PLYMOUTH – Trish Murphy’s job as a homelessness prevention outreach worker includes everything from filling out housing applications and driving shelter residents to submit them, to listening without judgement to painful stories about her clients’ pasts.

Crystal Cutting says she’ll be forever grateful.

Murphy helped Cutting become independent when she arrived in 2015 with her 3-year old at Bridge House – a facility to help homeless people and veterans – and became one of Murphy’s first clients in her new role as a homelessness problem solver.

Cutting, who is originally from Massachusetts, relocated to Florida after an acrimonious divorce, then moved with her mother to her sister’s house in Littleton, where she lived until she and her child were asked to leave.

Not only did Murphy triage the obstacles, internal and external, that Cutting needed to surmount, she provided a listening ear. “She’s a beautiful woman inside and out,” said Cutting, now 39 and living with her two children in Plymouth. “She takes humans and their lives under her care – no matter who we are and where we came from, with no judgement at all.”

With Murphy’s help lining up resources, including a Head Start program for her daughter, Cutting moved into an apartment with another woman who had also spent time at Bridge House. After a year she was able to get a place of her own in local subsidized housing, where she currently lives with her daughter and adult son.

“It really helped having someone support me without judging me,” said Cutting, who had depended on two ex-partners for living expenses before getting a career aptitude assessment, training and landing a job at Hannaford. “Trish believed in me and she could see through different things. Emotional and mental support is huge. She’s full of advice and kind words, and always knows what to say to get you through,” said Cutting, who stays in touch with Murphy.

In 2016 Murphy helped her get a free, refurbished used car through the Good News Garage, which enabled Cutting to secure transportation.   

“I was cleaning out my cabinets and I wondered if she knew a family in need that could use the food,” said Cutting. Murphy connected her with a needy family in the same housing complex.

Also indebted to Murphy is Arnold Piper, a single father of middle school-aged children now living in public housing in Plymouth. After the family was evicted from their Bristol home for non-payment of rent – which Piper said was after the children’s mother left, they spent most of the next three years homeless, except for six months in an apartment in Ashland. They stayed with Piper’s parents in Meredith before Murphy helped them find an affordable unit in Plymouth.

“I lost a lot of furniture.  I saved everything I could for the children in a storage unit. I paid everything I could to continue to support things in my children’s life,” Piper said.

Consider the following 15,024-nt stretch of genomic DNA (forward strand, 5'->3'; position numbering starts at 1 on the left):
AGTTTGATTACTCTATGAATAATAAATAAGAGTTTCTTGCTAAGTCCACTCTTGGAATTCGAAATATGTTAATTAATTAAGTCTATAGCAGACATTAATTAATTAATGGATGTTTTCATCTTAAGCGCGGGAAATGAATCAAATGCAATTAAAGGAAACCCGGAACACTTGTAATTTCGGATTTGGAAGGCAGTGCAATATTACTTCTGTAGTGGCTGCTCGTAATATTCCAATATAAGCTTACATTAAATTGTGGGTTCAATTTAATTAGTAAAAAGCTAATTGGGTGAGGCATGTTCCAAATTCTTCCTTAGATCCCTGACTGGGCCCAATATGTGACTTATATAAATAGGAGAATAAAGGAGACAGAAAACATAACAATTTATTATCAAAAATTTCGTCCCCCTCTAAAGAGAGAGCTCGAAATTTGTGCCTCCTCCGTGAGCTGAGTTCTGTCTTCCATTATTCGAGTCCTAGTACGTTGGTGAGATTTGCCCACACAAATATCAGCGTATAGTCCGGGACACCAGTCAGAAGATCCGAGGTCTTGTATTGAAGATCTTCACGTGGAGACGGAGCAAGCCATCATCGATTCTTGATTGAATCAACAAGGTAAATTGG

Since a car accident in 2011, Piper has received disability payments that would end if he worked full time, so he does odd jobs as they become available, through people he knows.

When they lived in Meredith, the town welfare director helped Piper with gas vouchers. Now Lakes Region Food Pantry provides food vouchers to subsidize the $327/month the family receives in food stamps. Murphy sets aside provisions for the Pipers from Bridge House. Recently that included a large box of frozen meat and vegetables and fresh fruit. She’s also brought games for the children.

Within the last month Murphy intervened to get Piper’s driver’s license reinstated, a court date changed and his considerable fine dropped for failing to appear in court the day he was in a car accident. His original charges were for driving an unregistered, uninspected vehicle that he couldn’t afford to repair.

“She has done everything she can possibly do to help me,” said Piper – including making this Christmas memorable for his tribe of four. This season, Murphy gave Piper's name to a relatively well-off family who wanted to help a struggle local family:  Piper received $500 in Wal-Mart gift cards, which he used to purchase his children’s first Christmas tree, and presents for his children ages 9, 10 and 12.  

“Praise God and praise Trish, too,” said Piper, who said he cried when he opened the envelope. “She made that possible. It was more than anybody ever heard of.”

Occasionally strangers give Piper $20 bills to buy things when they see the family shopping together. “I get, ‘Wow, that must be tough.’ Here I am, left to deal with it all. I’m just doing what I do for my kids. It’s just common sense.  I’m blessed every day.  They’re healthy and I still take care of them.  I’m on my knees every morning and night with a good prayer.  People see I’m trying to do something right for the right reasons. I think that’s what you call it: I’m paying it forward.”


The Sunshine Project is underwritten by grants from the Endowment for Health, New Hampshire’s largest health foundation, and the New Hampshire Charitable Foundation.

Roberta Baker can be reached by email at

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